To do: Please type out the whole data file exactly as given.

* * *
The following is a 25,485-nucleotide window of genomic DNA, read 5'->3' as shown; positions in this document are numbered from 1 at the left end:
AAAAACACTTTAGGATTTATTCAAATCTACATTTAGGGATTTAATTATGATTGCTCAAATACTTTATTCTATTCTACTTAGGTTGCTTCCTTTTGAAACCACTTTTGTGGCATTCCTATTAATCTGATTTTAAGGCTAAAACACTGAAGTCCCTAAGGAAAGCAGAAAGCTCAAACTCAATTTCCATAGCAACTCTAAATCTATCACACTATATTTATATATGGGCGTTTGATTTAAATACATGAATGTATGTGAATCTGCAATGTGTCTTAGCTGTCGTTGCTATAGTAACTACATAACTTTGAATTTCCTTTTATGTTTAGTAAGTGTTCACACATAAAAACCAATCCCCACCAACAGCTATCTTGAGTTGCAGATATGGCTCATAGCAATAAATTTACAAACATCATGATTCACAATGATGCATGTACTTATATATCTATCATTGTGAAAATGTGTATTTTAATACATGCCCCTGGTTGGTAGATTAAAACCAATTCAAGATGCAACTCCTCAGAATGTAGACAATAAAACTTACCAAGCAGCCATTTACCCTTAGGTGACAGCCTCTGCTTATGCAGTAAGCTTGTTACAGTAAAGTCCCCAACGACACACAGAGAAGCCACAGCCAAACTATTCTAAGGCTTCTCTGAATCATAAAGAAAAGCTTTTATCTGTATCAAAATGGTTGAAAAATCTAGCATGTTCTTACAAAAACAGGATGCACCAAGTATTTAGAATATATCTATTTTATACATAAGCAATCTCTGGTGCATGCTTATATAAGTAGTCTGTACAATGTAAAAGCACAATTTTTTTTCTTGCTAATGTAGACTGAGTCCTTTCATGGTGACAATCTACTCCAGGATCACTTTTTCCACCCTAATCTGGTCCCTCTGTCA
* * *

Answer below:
The following is a 25,485-nucleotide window of genomic DNA, read 5'->3' as shown; positions in this document are numbered from 1 at the left end:
AAAAACACTTTAGGATTTATTCAAATCTACATTTAGGGATTTAATTATGATTGCTCAAATACTTTATTCTATTCTACTTAGGTTGCTTCCTTTTGAAACCACTTTTGTGGCATTCCTATTAATCTGATTTTAAGGCTAAAACACTGAAGTCCCTAAGGAAAGCAGAAAGCTCAAACTCAATTTCCATAGCAACTCTAAATCTATCACACTATATTTATATATGGGCGTTTGATTTAAATACATGAATGTATGTGAATCTGCAATGTGTCTTAGCTGTCGTTGCTATAGTAACTACATAACTTTGAATTTCCTTTTATGTTTAGTAAGTGTTCACACATAAAAACCAATCCCCACCAACAGCTATCTTGAGTTGCAGATATGGCTCATAGCAATAAATTTACAAACATCATGATTCACAATGATGCATGTACTTATATATCTATCATTGTGAAAATGTGTATTTTAATACATGCCCCTGGTTGGTAGATTAAAACCAATTCAAGATGCAACTCCTCAGAATGTAGACAATAAAACTTACCAAGCAGCCATTTACCCTTAGGTGACAGCCTCTGCTTATGCAGTAAGCTTGTTACAGTAAAGTCCCCAACGACACACAGAGAAGCCACAGCCAAACTATTCTAAGGCTTCTCTGAATCATAAAGAAAAGCTTTTATCTGTATCAAAATGGTTGAAAAATCTAGCATGTTCTTACAAAAACAGGATGCACCAAGTATTTAGAATATATCTATTTTATACATAAGCAATCTCTGGTGCATGCTTATATAAGTAGTCTGTACAATGTAAAAGCACAATTTTTTTTCTTGCTAATGTAGACTGAGTCCTTTCATGGTGACAATCTACTCCAGGATCACTTTTTCCACCCTAATCTGGTCCCTCTGTCA